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5 Ways Manufacturing Is Tackling the Labor Shortage

September 09, 2019


The U.S. manufacturing industry is on the cusp of a digital revolution. The Internet of Things (IoT) and machine learning have the potential to bring about impressive digital transformation.

However, these advantages might miss the mark because of a talent shortage. Manufacturing also suffers from an image problem that the C-suite needs to work on.

Here is a look at the U.S. manufacturing landscape and prescriptions to overcome the labor challenges we have faced in recent years.

How We Got Here

The talent shortage in manufacturing has been on a rolling boil for years because of a few noteworthy factors. First, blame it on the Boomers. Nearly a whopping 10,000 retire every day.

A 2018 Deloitte report predicts that over the next decade, more than 2.4 million manufacturing jobs will go unfilled. Persistent skills shortage could risk $454 billion in economic output in 2028.

This phenomenon is not simply because of sheer retirement numbers. It is also because the skills required for a job don't match talent in existing worker pools. Five out of 10 open positions for skilled workers in the U.S. manufacturing industry remain unoccupied today. This shortage is due to the skills gap.

Another problem: The profession ranked last as a career choice among young people, or the 19-33 demographic. A digital transformation might help reverse that trend. But the industry has a new dilemma. They now have to compete for technical talent with a whole host of other industries such as finance, retail, mining, and construction.

So, how does manufacturing achieve its objectives? It's time for unorthodox strategies, say industry experts. Here are five creative ways manufacturing companies are attracting and recruiting talent:

1. Encouraging a Test Drive

According to Charlie Wilgus, General Manager, Manufacturing and Supply Chain Executive Search at the Lucas Group, workers are now willing to take shorter-range job assignments. This gives them a way of testing the waters, Wilgus says.

Manufacturers are starting to embrace this idea. They understand that a contract situation also benefits them. It gives them some insight into employees before signing them on for a permanent job.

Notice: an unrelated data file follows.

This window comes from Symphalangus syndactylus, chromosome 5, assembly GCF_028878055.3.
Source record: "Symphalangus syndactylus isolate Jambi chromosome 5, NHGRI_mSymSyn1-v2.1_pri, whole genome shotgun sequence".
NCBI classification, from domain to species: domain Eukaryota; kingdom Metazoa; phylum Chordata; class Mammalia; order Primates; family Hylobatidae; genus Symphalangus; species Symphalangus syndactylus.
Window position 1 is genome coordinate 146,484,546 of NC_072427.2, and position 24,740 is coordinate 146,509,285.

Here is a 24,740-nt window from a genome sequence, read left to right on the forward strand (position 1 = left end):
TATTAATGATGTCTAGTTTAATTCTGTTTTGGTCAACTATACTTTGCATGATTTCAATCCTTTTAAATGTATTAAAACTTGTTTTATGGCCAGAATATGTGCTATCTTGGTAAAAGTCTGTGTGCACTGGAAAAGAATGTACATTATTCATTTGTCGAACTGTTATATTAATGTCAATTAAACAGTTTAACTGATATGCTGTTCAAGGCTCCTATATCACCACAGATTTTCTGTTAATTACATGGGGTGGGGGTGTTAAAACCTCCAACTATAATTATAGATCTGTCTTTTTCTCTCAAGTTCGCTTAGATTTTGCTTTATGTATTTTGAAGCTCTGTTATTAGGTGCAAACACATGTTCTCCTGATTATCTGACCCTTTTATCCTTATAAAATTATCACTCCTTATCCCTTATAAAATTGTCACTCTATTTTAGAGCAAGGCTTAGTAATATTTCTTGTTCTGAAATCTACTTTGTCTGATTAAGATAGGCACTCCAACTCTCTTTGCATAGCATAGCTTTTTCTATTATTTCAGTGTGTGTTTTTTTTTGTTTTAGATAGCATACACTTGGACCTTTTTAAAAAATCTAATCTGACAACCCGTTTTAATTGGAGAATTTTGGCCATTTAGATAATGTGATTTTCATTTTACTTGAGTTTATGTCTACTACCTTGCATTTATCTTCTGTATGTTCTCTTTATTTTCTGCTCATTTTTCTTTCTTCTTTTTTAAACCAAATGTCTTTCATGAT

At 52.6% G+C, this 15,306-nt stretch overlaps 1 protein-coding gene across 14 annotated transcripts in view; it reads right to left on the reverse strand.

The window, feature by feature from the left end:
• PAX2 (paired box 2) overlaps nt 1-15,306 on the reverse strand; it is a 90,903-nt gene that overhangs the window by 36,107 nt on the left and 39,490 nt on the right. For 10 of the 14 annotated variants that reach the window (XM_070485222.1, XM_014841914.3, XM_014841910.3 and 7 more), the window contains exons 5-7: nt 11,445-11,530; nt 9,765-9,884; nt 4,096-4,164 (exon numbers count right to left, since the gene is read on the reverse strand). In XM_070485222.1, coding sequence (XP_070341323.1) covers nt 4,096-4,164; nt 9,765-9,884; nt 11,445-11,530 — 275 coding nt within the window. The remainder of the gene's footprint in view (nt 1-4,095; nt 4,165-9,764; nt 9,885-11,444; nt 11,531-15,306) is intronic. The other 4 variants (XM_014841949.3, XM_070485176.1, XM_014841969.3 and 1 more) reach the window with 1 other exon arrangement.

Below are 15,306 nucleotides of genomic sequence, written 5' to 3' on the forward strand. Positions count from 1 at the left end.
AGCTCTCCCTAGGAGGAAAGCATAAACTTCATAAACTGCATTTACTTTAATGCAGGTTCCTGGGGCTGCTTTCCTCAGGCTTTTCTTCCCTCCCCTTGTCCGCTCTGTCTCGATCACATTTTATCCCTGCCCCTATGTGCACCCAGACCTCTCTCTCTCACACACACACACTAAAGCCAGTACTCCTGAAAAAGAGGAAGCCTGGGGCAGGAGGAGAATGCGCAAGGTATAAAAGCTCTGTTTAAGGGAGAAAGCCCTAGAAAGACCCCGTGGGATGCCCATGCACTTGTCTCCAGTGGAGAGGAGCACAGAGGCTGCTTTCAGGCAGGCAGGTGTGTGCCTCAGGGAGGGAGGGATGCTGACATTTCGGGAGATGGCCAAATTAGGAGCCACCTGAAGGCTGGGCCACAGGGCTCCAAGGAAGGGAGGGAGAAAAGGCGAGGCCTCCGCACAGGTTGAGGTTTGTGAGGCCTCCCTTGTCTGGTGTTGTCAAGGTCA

Prospective candidates are also job-hopping to test fit, says Thomas Stone, senior research analyst at The Institute for Corporate Productivity. Prospects try out various jobs within several business units within a company. Each test drive usually lasts six to eight weeks.

As an added bonus, workers get a more holistic view of the company's various operations. This also allows the business to lean on the same professional in case of vacancies in other business units.

2. Advancing and Training Internal Talent

Promoting internal talent can be a two-fer. It serves to retain valuable employees, and the company invests in known entities. Stone says that organizations are dialing up their focus on training and development for workers who have an aptitude to move up the ladder.

Traditional tuition reimbursements for back-to-school training has long been standard operating procedure. Now, manufacturing companies are forking over the money upfront. Disbursement instead of reimbursement is becoming a mainstay, Stone says.

3. Tapping Into Unconventional Talent Pools

Companies are looking beyond the pool of graduating students to recruit blue-collar workers, Stone says. Boeing hires thousands of ex-convicts looking to reenter the workforce.

Manufacturing companies are also partnering with organizations that cater to veterans and minorities. Blacksmith International, an apparel manufacturing company, has started a pilot program that retrains Utah residents who have been hit hard by layoffs in the coal industry.

4. Looking Beyond the Résumé

Manufacturing companies are looking for workers with certain requisite skills—even if they don't have a Bachelor's degree. Vocational schools are rising to this challenge. They offer training in advanced manufacturing technologies such as 3D printing. By checking on skillset rather than education alone, companies are more closely aligning specific jobs to the talent they need.

The Deloitte study found that 77% of employers are willing to prioritize a candidate's skills and potential over experience. Additionally, 65% of employers say they'll train candidates on the job if they don't have a certain skillset.

5. Diving Into Data Analytics

Companies are also using data analytics to help address the talent shortage. Manufacturers can analyze demographic factors across the country and find out which places will have the best talent.

Factors like graduation rates and standard of living costs make helpful indicators. According to Stone, companies can act on that intelligence proactively and recruit more aggressively in areas they feel have more desirable candidates.

The new manufacturing age will require agile processes—not just on the production floor, but in hiring as well. A little creativity is helping companies solve the talent shortage both in the short and long term. With the right talent, manufacturing companies can accelerate their journey to digital transformation.